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Alta Energy: Has the GAAR become toothless? – Part II

In part two of his two-part series, Allan Lanthier highlights areas of the Supreme Court's Alta Energy decision that are open to vigorous debate

Author: Allan Lanthier

Montreal – In late November, the Supreme Court of Canada (SCC) issued its decision in Alta Energy[1], a case that involved aggressive tax avoidance using a tax haven corporation in Luxembourg, and the application of Canada’s general anti-avoidance rule (GAAR).[2]

In a 6 to 3 decision, a divided court concluded that the GAAR did not apply and, as a result, that a capital gain of $380 million was exempt from Canadian tax under the Canada-Luxembourg tax treaty. Under a tax ruling that had been secured from the Luxembourg tax authorities, there was no tax in that country either. The result was double non-taxation — the Holy Grail of tax avoidance!

Part I of this article described the relevant transactions, and summarized the court’s analysis. This Part II critiques parts of the majority’s analysis, and then discusses the possible impact of the decision. First, the critique.

Parts of the majority’s analysis are open to vigorous debate: in particular (1) the search for a specific anti-avoidance rule to support the application of the GAAR; (2) the little weight given to section 4.1 of the Income Tax Conventions Interpretation Act[3]; and (3) the reliance on the intention of the treaty drafters rather than the purpose of the treaty provisions.

The search for a specific anti-avoidance rule (SAAR)

The majority searched for a SAAR within the treaty to support the application of the GAAR, to no avail. Justice Côté stated that the absence of a SAAR shed light on the intention of Canada to leave conduit corporations unguarded to promote inbound investment. With respect, Justice Côté missed the point.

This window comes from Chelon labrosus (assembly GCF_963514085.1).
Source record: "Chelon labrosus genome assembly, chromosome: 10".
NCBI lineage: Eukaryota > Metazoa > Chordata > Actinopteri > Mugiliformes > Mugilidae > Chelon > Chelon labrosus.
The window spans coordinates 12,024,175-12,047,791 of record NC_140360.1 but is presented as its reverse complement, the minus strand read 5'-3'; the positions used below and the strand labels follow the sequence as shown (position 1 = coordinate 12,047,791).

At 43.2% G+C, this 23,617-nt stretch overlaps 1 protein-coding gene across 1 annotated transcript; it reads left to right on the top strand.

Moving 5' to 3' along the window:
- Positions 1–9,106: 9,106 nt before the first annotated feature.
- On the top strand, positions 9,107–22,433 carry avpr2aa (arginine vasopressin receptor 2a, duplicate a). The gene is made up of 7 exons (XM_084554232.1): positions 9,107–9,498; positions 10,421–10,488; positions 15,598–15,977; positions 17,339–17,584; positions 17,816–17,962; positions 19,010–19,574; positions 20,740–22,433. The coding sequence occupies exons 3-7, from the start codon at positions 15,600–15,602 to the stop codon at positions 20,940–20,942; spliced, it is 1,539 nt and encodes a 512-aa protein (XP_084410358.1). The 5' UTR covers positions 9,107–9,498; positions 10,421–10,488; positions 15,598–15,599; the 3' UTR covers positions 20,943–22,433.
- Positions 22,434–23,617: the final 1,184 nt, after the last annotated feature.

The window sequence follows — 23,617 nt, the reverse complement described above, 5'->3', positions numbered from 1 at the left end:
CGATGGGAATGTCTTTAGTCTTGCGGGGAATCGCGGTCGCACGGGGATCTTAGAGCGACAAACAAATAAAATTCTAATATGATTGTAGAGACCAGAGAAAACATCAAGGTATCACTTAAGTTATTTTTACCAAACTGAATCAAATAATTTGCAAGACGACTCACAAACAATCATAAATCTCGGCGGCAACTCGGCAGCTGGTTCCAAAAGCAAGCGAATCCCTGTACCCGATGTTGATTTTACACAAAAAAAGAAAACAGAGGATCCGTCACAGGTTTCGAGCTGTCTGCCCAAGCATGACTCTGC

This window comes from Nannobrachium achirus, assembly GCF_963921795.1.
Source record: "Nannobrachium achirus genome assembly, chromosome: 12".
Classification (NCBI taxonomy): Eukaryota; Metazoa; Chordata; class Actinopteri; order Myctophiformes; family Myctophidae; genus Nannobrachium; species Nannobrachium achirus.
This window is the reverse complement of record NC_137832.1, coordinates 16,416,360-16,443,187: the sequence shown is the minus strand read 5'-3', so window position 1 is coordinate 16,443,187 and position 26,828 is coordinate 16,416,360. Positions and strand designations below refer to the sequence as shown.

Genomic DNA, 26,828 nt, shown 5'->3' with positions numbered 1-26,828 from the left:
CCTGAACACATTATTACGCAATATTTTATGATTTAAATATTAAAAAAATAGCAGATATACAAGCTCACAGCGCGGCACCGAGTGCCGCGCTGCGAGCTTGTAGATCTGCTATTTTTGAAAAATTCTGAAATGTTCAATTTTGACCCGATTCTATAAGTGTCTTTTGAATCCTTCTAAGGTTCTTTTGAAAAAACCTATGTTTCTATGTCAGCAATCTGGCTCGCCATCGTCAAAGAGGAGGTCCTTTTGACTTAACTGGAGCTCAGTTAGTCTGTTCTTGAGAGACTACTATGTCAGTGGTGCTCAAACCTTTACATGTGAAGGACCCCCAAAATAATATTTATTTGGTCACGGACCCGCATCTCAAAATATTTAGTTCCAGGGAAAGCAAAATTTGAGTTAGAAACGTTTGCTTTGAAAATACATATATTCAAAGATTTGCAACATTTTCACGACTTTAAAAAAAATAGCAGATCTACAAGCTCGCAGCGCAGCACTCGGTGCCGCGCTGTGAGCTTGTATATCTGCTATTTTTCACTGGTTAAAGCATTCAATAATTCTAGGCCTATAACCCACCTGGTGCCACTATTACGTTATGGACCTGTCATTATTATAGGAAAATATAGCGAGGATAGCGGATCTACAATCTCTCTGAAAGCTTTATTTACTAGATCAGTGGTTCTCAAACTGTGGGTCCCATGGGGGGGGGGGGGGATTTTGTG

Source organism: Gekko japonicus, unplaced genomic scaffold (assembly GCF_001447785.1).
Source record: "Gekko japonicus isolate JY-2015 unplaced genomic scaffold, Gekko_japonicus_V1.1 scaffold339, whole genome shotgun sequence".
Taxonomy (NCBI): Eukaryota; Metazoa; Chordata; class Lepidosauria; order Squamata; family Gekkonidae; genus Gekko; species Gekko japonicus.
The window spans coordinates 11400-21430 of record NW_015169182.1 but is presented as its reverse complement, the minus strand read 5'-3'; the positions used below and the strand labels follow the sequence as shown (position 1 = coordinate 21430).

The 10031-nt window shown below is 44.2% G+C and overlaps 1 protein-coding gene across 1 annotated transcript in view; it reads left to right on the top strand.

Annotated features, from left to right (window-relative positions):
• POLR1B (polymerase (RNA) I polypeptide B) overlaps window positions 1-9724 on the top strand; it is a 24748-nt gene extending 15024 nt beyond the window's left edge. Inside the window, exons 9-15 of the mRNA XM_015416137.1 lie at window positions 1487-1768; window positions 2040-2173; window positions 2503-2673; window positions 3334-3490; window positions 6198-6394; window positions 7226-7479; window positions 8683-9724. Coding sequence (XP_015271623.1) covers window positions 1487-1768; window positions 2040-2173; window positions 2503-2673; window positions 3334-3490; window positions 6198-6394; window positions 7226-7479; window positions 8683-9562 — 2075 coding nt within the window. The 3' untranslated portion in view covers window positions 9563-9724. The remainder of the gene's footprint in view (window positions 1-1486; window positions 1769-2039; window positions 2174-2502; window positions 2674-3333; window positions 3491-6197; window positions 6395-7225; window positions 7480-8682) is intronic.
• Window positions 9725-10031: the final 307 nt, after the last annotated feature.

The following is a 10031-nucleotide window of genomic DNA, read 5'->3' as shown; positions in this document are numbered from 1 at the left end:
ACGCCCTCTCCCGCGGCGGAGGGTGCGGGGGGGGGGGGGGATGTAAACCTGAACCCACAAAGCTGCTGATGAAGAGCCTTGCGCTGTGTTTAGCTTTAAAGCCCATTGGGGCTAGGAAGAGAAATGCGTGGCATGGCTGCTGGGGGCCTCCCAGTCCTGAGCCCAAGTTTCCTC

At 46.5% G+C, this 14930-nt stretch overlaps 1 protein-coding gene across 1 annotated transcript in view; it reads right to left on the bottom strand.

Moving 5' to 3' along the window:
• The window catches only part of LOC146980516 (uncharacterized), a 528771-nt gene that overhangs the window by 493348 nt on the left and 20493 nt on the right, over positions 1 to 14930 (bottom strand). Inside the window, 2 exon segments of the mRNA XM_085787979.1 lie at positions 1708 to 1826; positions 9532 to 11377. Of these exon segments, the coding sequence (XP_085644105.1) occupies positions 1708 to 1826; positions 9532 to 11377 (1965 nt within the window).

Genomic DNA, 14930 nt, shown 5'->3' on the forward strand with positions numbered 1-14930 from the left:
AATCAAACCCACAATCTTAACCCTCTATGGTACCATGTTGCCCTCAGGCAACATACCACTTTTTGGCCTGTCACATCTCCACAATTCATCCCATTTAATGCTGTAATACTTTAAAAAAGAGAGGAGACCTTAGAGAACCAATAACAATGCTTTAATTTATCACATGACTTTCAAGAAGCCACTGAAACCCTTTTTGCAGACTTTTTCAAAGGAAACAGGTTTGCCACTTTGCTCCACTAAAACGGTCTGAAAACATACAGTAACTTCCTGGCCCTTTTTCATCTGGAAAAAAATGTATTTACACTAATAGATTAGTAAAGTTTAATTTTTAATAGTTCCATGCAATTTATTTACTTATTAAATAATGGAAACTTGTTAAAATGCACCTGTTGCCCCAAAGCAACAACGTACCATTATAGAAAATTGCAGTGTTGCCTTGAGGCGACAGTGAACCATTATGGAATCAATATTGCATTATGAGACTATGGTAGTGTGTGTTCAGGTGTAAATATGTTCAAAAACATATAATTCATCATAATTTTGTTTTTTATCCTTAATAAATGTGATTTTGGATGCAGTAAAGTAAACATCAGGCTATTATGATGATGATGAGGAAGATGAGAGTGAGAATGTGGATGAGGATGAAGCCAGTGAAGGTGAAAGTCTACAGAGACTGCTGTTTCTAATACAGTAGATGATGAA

The GAAR is a provision that was enacted to replace SAARs, not rely on them. As David Dodge, Senior Assistant Deputy Minister of Finance wrote when the GAAR was being introduced, “Although specific anti-avoidance rules arguably provide more certainty … they cannot possibly represent a general approach to tax avoidance.” “Proposed section 245 is precisely intended to minimize the need to respond repeatedly to abusive strategies by enacting specific legislation…”[4] 

The Income Tax Conventions Interpretation Act (ITCIA)

As a result of uncertainty whether the GAAR applied to tax treaties, the ITCIA was amended in 2005, retroactive to 1988, to ensure that it does. Section 4.1 was added to that statute and provides that, notwithstanding the provisions of a tax treaty, it is declared that the law of Canada is that the GAAR applies to any benefit provided under the treaty.

By enacting section 4.1 of the ITCIA, the Parliament of Canada unilaterally overrode its tax treaty agreements and required that the GAAR apply to the provisions of our tax treaties in the case of avoidance transactions.

The majority made only passing reference to the ITCIA, and focused instead on the intention of the treaty drafters. “Parties to a treaty must keep their sides of the bargain,” Justice Côté said, even though the Parliament of Canada had already unilaterally changed that bargain.

Intention or purpose?[5]